People come and go, seat themselves in one the glass booths, send money home to their families and tell their stories on the phone. Once the door is shut, the glass booth becomes something of a confessional box – a place of complete, stark honesty. Joyful faces, tears, awkward moments of silence or arguments are all captured. While they focus their attention on the other end of the line, yearning, the protagonists become isolated from their immediate environment. They seek solace in the confessional. For me though, as soon as the booth is vacated, the call paid for, and reality resumed – the isolation grows, further from the emotions and the ultra-reality left in the booth – the reality left in Japan, Syria, Nigeria, Italy and other countries.

The yearning for their counterpart, the power of language and silence is what makes Kusturica’s stylistically so interesting. She is fascinated with the power of voices – voices that cannot lie over the telephone, that hide nothing – even when they try.

The film, with it’s clever soundtrack, is a little like a trip around the world in a dream. The images show almost exclusively portrait shots of the callers – and yet they grab me and pull into the world they create.

Uncut Movies, April 2017

The Call Shop, a hub for life stories

The telephone as an intimacy device and as an apparatus of alienation. Bonds, one wished to uphold, break apart. Fled, stranded, arrived, to stay or just wire some quick money. Words contain whole worlds as they generate a sometimes comical and eccentric microcosm – all part of the narrative universe of Ciao Chérie.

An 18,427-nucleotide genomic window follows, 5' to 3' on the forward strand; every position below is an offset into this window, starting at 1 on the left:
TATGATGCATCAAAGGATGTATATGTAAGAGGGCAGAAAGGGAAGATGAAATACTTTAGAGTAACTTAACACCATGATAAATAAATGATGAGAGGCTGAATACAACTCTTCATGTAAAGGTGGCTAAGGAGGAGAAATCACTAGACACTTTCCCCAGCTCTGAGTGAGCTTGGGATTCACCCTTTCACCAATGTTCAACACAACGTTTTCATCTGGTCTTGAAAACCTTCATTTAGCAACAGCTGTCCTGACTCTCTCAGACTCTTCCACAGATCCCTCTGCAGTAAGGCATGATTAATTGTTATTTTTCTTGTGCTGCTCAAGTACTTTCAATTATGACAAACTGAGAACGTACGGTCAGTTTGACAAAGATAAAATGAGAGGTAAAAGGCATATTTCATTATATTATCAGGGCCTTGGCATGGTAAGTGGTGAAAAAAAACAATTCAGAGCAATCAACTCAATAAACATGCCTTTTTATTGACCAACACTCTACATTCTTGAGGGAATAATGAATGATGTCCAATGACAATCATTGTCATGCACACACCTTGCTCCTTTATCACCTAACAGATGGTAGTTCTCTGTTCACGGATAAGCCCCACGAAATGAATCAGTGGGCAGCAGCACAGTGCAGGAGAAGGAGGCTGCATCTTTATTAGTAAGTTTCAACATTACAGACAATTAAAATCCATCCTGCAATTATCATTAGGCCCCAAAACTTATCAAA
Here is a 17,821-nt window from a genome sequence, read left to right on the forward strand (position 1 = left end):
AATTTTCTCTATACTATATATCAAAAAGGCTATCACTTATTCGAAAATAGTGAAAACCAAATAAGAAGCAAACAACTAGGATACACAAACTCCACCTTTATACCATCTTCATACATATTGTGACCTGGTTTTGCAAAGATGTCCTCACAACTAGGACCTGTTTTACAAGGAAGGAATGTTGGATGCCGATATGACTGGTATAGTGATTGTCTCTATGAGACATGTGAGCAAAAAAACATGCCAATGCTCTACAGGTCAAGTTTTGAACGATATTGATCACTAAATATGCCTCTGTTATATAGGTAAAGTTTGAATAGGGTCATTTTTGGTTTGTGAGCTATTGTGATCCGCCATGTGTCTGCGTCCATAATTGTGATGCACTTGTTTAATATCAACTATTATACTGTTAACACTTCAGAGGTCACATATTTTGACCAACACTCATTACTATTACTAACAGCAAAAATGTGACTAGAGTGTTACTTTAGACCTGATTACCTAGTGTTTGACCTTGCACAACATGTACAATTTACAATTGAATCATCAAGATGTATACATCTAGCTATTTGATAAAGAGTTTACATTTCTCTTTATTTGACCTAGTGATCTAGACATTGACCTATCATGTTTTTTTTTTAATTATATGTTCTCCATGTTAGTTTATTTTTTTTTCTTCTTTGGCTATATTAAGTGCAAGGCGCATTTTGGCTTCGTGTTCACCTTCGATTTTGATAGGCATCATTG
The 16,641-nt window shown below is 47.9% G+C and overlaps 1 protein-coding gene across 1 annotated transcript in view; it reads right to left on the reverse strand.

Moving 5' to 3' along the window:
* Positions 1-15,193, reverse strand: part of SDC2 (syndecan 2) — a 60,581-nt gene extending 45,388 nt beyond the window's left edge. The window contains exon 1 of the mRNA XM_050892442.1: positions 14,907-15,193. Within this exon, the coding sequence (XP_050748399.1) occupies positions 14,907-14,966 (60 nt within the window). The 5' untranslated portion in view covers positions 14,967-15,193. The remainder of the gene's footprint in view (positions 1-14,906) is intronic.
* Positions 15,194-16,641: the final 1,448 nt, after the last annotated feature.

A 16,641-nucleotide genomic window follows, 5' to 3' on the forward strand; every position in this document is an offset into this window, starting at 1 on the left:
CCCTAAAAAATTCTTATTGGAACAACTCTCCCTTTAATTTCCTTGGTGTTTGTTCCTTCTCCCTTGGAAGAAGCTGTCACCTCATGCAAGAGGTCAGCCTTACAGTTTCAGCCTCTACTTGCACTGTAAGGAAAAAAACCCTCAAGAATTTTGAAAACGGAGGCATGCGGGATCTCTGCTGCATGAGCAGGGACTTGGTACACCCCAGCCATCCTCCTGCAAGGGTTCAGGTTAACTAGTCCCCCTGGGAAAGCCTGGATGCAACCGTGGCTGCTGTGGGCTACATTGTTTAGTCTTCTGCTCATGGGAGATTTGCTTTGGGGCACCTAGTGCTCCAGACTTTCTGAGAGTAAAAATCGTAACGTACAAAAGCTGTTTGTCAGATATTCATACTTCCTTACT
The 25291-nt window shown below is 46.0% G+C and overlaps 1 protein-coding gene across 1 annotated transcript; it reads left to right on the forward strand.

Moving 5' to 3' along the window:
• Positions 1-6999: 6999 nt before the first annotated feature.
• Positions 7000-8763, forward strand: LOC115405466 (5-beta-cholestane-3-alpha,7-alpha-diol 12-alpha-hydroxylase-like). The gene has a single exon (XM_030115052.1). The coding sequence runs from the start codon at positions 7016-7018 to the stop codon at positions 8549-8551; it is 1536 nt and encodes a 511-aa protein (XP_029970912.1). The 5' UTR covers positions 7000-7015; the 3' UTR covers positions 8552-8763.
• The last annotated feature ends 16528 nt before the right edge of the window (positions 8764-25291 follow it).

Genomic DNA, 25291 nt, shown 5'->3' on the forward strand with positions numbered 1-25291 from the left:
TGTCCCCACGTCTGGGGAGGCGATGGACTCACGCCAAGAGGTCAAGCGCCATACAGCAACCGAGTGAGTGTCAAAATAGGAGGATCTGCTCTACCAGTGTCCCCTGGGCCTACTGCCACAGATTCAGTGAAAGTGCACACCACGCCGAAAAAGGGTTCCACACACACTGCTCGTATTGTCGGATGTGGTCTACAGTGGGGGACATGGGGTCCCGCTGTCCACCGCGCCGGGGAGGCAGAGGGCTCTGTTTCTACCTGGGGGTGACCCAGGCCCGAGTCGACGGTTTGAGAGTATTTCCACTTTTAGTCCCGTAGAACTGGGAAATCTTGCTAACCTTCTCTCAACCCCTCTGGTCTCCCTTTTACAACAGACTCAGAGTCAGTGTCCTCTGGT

The combination of conversation and picture (Camera: Michael Schindegger) opens doors to places only thoughts had resided. Spaces bigger than the lines spoken, bigger than the confession booth, than your own four walls of perception, the confines of loneliness and the edges of happiness.

Where all is heard and only heard, every word becomes important, every breath, pause and intonation.

Diagonale Catalogue, March 2017


Press Material can be found on www.filmpresskit.at


Filmstills [zip|9MB]

Making Of Photos [zip|57MB]

Nina Kusturica Portrait [zip|15MB]

Poster [PDF]

Postcard [PDF]


Photocredits: all © NK Projects

Video- and Audio- Clips will be made available upon request to


Use is free of charge when a photograph is credited “Photo: NK Projects“ and it is used for reporting about the film.
Please be aware that these photos are available exclusively for work associated with the film, duplication for other purposes is prohibited without the permission of the NK Projects.


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Nina Kusturica Projects

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Firmenbuchgericht: Handelsgericht Wien
Firmenbuchnummer: FN 412605y